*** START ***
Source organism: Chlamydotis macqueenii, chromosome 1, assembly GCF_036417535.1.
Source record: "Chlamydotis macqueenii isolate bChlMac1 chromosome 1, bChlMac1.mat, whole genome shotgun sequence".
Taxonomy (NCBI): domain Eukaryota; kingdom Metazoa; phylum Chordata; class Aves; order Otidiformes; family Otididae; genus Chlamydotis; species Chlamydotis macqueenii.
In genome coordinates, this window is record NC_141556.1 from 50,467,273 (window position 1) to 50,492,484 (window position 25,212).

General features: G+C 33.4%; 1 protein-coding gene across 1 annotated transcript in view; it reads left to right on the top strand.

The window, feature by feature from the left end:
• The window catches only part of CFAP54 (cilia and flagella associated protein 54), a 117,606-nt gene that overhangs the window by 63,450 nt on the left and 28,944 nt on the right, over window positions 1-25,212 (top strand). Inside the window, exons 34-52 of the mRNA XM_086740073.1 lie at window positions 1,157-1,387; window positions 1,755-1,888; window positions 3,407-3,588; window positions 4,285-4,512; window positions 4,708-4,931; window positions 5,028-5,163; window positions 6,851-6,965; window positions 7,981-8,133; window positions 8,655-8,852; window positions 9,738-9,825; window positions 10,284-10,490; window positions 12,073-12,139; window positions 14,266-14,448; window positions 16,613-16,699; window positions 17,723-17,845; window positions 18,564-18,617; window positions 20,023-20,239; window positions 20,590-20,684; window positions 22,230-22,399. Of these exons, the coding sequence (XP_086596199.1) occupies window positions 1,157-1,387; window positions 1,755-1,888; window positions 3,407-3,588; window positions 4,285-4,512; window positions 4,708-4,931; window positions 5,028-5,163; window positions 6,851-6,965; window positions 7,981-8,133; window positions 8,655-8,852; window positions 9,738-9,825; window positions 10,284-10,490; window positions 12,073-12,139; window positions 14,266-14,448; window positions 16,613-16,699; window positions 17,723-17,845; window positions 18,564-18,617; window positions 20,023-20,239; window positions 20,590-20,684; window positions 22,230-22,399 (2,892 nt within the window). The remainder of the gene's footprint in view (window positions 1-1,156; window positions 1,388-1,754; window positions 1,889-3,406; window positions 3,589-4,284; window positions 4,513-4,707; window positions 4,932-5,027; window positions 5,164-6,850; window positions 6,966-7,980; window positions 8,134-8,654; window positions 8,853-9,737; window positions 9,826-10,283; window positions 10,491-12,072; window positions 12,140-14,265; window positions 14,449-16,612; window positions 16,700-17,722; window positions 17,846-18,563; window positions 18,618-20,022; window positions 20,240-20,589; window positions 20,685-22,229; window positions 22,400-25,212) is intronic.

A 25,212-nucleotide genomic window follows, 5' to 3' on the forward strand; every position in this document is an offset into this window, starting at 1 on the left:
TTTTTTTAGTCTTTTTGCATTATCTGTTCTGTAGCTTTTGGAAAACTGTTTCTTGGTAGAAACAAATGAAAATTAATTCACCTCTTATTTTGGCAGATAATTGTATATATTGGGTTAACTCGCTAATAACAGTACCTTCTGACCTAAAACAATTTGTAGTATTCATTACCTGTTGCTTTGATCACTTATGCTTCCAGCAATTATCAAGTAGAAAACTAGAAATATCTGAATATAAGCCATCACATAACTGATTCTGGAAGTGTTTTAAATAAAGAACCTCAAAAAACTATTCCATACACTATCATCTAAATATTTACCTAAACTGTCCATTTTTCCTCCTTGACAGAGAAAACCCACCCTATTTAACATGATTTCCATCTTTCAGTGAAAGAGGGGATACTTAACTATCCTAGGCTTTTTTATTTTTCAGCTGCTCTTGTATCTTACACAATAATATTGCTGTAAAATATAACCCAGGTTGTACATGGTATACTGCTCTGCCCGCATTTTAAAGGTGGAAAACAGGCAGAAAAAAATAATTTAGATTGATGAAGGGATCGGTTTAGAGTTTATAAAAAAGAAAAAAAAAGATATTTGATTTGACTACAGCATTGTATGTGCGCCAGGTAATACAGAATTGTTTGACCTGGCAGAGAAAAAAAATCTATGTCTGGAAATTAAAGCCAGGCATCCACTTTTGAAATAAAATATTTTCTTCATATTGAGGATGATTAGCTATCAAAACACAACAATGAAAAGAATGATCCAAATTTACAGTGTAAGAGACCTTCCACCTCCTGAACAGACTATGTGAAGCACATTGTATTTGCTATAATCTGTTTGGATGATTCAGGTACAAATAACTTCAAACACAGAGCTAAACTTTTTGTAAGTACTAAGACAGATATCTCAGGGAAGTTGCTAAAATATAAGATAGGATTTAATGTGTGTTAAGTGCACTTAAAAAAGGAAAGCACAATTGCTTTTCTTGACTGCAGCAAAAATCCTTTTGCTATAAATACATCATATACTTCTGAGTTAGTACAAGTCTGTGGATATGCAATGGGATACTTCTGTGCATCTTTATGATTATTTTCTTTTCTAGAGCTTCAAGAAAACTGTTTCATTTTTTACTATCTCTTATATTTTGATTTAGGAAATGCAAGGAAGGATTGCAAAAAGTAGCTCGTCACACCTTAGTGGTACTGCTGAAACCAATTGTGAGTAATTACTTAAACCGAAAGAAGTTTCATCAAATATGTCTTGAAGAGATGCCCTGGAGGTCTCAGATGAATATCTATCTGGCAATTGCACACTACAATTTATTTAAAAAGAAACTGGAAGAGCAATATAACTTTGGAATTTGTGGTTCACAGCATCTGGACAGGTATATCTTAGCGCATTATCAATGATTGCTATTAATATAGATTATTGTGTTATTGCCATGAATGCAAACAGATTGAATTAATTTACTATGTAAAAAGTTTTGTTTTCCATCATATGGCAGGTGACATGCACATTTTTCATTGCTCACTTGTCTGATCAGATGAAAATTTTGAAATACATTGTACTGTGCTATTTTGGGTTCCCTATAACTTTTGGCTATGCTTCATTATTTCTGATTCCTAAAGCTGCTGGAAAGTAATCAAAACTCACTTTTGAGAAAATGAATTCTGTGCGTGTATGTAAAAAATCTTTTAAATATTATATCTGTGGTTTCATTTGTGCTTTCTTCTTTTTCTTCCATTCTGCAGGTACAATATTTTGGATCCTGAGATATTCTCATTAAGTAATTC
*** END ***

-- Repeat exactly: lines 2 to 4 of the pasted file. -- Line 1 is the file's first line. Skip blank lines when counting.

Source record: "Chlamydotis macqueenii isolate bChlMac1 chromosome 1, bChlMac1.mat, whole genome shotgun sequence".
Taxonomy (NCBI): domain Eukaryota; kingdom Metazoa; phylum Chordata; class Aves; order Otidiformes; family Otididae; genus Chlamydotis; species Chlamydotis macqueenii.
In genome coordinates, this window is record NC_141556.1 from 50,467,273 (window position 1) to 50,492,484 (window position 25,212).